Replacing window screens
There comes a time when you need to do a window screen replacement project. Screen material is torn, frayed, ripped, sun damaged and perhaps, even coming off it’s frame entirely. What’s worse is insects and spiders have an easy way in if you open your windows. Now, you’ve probably heard how you can just buy some screen fabric, pop out the old stuff, and just replace it. This is mostly true, but there are a few things you should know first to make your job easier.
Once you learn this fun little skill, you’ll be a replacement window screen expert. Why does this matter? Well, as a homeowner in a house with many windows, you’ll most likely get to use your ability for years to come. Let’s face it, window screens replacement is inevitable. There are many things around your house that just won’t last forever; and, this is certainly one of them!
Before we get started on the details of how to replace a window screen, here are some basic concepts to think about as you get prepared. First, you may wonder just how you get the screen material to be so tight, i.e. no wrinkles or waves. You have to think like an artist and the way they stretch a canvas. They fasten it to one end of their frame, pull the material taught, then secure the other opposing end.
It’s no different when replacing window screens. In fact, your job is easier when you’re working with vinyl or aluminum sash frames, since these use what’s called a spline. That’s the thin, little rubber-like cord that you squish into the sides to hold the material in. More on that later.
Replacement window screens material
Window screen material comes in several varieties believe it or not. They range from plastics to metals like copper or bronze. The most common types are vinyl, fiberglass and aluminum. Aluminum is more inconspicuous and sturdy, however, it’s more prone to staining. Fiberglass or plastic won’t stain quite as easily, but are made with thicker filaments, so you see them more easily. Fiberglass is also cheaper and easier to work with, but it won’t last as long. Metal varieties require regular maintenance such as needing to apply special coatings.
As for the color or shade of the window screen fabric, you have options there too. Black and dark-colored replacement window screens are easier to see through, than say, brightly colored aluminum types. Over time, the lighter colors will darken, so keep that in mind. You can also look for special replacement window screen material that’s made specifically to block the sunlight better. Keep in mind though, that if you change the type or color on one window, it may stand out in comparison to your other windows. It’s best to stay consistent and keep things looking balanced overall.
Most replacement window screen material is sold in prepackaged sizes. Standard dimensions are 25″ wide by 32″, 36″ and 48″ long; and 84″ long by 32″, 36″ and 48″ wide. If needed, you can buy the fabric in bolts (endless lengths) in widths of 24, 36, 48, 60, and 72-inches widths. Also, look for 18/14 mesh or finer.
For wood window frames:
- First, lay window screen/frame down flat and remove the moldings that hold the screen in. Start with the middle rail, and cut the paint bond between molding and frame. Then, pry the strips loose with a chisel or putty knife. Work your way out from the center and lift up staples or brads.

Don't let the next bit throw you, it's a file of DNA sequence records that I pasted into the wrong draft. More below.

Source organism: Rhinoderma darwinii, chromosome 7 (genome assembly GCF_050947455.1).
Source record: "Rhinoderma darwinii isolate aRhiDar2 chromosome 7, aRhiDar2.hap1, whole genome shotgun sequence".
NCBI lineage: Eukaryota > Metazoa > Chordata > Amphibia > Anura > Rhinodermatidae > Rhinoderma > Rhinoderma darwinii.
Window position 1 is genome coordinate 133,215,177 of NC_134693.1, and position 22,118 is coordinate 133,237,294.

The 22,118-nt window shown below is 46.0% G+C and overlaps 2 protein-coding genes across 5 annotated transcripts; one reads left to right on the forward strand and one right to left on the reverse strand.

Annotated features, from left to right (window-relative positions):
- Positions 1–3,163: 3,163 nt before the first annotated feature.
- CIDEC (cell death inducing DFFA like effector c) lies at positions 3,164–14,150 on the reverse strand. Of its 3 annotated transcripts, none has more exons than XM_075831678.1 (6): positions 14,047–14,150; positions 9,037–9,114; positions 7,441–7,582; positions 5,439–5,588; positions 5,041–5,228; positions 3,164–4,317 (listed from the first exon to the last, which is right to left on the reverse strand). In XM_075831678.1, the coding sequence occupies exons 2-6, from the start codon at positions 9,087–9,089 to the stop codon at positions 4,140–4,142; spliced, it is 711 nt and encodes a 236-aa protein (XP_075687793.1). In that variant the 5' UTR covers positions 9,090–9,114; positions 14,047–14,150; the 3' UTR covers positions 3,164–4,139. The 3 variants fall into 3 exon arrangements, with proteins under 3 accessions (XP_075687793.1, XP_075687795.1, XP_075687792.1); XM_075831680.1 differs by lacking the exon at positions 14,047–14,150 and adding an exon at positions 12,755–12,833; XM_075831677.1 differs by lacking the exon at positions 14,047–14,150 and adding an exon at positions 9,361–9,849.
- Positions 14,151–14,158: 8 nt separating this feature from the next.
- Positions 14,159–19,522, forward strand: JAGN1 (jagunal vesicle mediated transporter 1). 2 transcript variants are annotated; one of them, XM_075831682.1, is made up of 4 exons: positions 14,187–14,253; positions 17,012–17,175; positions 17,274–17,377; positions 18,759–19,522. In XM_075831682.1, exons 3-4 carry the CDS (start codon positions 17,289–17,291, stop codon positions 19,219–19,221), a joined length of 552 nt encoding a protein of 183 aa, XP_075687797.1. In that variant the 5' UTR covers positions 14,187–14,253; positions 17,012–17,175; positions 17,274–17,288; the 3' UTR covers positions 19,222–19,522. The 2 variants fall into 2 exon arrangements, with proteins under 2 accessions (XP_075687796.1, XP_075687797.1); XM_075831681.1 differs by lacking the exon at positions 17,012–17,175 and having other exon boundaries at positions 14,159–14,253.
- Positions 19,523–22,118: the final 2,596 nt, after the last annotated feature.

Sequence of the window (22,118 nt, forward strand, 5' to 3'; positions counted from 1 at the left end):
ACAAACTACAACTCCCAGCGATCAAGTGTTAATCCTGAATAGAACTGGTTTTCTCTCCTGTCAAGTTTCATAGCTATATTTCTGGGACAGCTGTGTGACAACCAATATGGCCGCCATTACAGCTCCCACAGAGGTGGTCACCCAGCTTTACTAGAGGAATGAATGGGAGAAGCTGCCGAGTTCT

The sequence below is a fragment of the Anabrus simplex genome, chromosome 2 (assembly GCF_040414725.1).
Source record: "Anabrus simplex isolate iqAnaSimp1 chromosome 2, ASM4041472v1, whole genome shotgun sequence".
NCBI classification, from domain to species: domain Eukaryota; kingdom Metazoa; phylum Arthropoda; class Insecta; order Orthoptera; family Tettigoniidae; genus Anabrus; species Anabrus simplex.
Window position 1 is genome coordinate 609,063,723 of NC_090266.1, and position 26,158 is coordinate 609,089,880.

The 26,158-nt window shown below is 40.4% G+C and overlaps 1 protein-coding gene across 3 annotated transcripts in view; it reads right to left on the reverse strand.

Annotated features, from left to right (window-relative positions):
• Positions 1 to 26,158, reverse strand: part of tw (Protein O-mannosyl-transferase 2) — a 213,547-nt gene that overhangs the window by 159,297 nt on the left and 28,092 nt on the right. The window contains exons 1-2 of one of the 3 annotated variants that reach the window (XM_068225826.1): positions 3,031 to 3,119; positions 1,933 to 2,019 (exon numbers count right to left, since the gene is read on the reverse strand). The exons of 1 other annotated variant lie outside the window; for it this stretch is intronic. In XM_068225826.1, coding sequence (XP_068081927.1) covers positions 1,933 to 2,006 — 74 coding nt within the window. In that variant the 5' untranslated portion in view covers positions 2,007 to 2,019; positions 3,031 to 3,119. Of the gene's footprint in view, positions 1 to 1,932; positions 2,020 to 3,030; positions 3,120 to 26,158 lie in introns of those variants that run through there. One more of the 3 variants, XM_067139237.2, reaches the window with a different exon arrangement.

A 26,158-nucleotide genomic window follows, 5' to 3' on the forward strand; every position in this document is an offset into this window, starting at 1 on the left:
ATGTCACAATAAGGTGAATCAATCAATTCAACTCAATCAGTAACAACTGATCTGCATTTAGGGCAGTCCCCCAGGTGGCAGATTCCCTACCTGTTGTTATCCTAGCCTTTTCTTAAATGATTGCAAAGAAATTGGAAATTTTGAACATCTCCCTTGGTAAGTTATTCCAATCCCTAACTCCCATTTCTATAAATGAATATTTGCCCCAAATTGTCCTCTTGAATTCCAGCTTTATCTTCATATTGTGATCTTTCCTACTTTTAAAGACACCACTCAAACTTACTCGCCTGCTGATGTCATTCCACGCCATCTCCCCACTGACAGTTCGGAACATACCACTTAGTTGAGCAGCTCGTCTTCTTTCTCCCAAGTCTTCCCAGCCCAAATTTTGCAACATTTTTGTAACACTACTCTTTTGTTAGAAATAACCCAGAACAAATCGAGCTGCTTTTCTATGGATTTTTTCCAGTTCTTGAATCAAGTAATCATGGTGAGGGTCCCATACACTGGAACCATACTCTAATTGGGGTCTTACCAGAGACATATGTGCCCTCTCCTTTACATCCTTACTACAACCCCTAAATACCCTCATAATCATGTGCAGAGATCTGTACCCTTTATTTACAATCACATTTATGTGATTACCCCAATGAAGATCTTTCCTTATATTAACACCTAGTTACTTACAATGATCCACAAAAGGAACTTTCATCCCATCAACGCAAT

- Using scissors, cut replacement window screen fabric slightly wider (1″-2″), and at least one-foot longer. Then, staple the top edge to the frame.
- Now, nail a strip of wood to your workbench or old table about 6″ from the bottom of the frame. Pull the excess length of replacement window screen over this wood and nail a second wood strip over that, sandwiching the material.
- Next, pull the whole frame and screen away from the wood strip sandwich until it’s taught. When it’s taught and even, staple the bottom edge and finish with the sides.
- Cut the excess off and refit the moldings with small brad nails.
For metal window frames:
- First, lay window screen/frame down flat and remove the vinyl spline that holds the old screen in. Just pry out carefully with a small screw driver. If it appears cracked, over-stretched or rotted, you should pick up a new spline. (It’s also called a spline cord or rubber screen spline).
- At this point, it’s a good idea to clean the channel you just removed the spline cord from. Use a vacuum or cloth with alcohol to remove all specs of dirt.
- Now, lay your new window screen (replacement) over the frame. Square it up and cut all excess that hangs over the frame itself. This is the size you want your new window screen to be-to the edges of the frame. Tip: clip or “dog ear” the corners at a 45-degree angle so they fold in easier later.
- Next, bend the mesh (if it is metal, not soft vinyl or fiberglass) upward and force it into the frame’s channel (spline groove) using a spline roller. (This is the pizza cutter tool, also called a screen-installation splining tool or screening tool). Be sure to use the convex side of the spline tool to do this part. Convex will look like a “V” shape if you hold it in front of you.
- If you have vinyl/fiberglass fabric you’re ready to force the tubular spline cord into its groove (over the screen) using the concave side (grooved) of the tool. Do one side at a time, using short/choppy motions. Be sure to hold the screen straight while working on the first two sides. This will tighten the mesh down, and you’re done! One last hint: If you need to trim excess, use a utility or razor knife, pressing the tip between the spline and the exterior side of the spline channel.
Don’t worry if you feel like you’re going slow as you do your first window screen replacement. You’ll get faster and learn the techniques that work. After time, you’ll have it down and will be able to maintain your window screens and replace old ones as needed.